Changing youth hockey rules to limit bodychecking, a type of defensive technique, may reduce injuries, a new study suggests.
The researchers pooled information from 13 previous studies in Canada and the United States, all looking at the effects of changing hockey rules to lessen aggression. Most commonly, the studies involved minors and examined the impact of prohibiting bodychecking. This occurs when a player uses his body to try to separate the puck from the player controlling the puck. The studies compared the rates of penalties and injuries in hockey games in which bodychecking was allowed to those in which it was not allowed.
Rule changes led to a drop in penalties and injury rates in nine studies. The average number of penalties decreased by as many as six per game, and injury rates decreased up to twelve-fold, the researchers said.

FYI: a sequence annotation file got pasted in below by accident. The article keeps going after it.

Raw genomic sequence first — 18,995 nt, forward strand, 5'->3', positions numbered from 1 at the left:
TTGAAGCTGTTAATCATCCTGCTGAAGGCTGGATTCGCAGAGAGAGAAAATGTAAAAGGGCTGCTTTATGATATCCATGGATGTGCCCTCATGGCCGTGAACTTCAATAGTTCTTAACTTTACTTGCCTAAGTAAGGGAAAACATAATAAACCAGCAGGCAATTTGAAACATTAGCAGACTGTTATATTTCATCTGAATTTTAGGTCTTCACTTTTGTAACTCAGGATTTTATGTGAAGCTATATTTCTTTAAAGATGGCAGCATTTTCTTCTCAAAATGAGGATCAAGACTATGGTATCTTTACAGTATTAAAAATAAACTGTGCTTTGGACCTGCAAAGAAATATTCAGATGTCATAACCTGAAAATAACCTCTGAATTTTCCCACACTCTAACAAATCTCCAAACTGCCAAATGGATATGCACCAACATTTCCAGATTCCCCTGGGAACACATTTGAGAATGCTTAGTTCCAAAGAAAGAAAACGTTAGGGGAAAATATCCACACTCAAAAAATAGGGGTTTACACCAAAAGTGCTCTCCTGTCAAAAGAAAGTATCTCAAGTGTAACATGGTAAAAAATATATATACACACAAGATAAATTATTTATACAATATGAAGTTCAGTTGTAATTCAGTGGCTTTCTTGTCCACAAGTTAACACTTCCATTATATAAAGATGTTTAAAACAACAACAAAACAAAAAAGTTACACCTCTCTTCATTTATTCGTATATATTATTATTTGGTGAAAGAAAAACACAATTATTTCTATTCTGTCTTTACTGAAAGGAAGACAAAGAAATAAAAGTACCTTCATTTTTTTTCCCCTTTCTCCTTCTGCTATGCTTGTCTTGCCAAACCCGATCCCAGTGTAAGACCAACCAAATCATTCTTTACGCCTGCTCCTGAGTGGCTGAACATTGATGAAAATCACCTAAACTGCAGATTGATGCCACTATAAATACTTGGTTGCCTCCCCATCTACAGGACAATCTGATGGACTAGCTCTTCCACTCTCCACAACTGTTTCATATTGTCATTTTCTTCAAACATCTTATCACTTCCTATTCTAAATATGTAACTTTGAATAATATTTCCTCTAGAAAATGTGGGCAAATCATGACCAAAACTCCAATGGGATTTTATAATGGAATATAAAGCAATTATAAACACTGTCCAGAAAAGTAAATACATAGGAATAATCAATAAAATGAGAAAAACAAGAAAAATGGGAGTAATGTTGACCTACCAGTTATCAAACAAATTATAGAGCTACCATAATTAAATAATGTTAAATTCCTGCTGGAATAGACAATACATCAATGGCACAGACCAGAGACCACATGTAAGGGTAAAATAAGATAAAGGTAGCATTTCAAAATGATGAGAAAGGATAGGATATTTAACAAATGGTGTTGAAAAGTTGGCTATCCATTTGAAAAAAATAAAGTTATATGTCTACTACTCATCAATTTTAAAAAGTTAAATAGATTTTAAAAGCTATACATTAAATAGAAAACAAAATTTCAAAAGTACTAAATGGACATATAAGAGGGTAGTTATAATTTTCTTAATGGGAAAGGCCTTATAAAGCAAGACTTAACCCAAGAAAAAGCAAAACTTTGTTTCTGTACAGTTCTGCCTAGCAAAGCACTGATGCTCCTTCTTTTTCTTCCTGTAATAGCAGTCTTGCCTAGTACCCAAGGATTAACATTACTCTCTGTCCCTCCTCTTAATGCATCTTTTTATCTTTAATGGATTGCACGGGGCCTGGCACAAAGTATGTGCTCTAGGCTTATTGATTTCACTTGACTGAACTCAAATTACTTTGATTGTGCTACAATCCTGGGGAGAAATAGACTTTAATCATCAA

"A change toward different rules and their strict enforcement combined with universal education, structural changes in hockey governance, financial and other incentives for safe play and disincentives for unsafe play holds promise for curbing aggression-related injury," the researchers wrote. Brain and spinal cord injuries among hockey players have been increasing over the past 15 years and are often the result of aggressive bodychecking, the researchers said. In players ages 9 to 16, brain injuries account for 15 percent of all injuries
Three studies examined the impact of awarding points to teams at the end of the season provided they stayed below a certain number of penalties, and these studies showed a decrease in the number and severity of penalties overall.
The researchers also looked at the effects of educating players about respectful play, but these studies were too small to determine whether this was helpful, the researchers said.
The study appears Dec. 3 in the Canadian Medical Association Journal.
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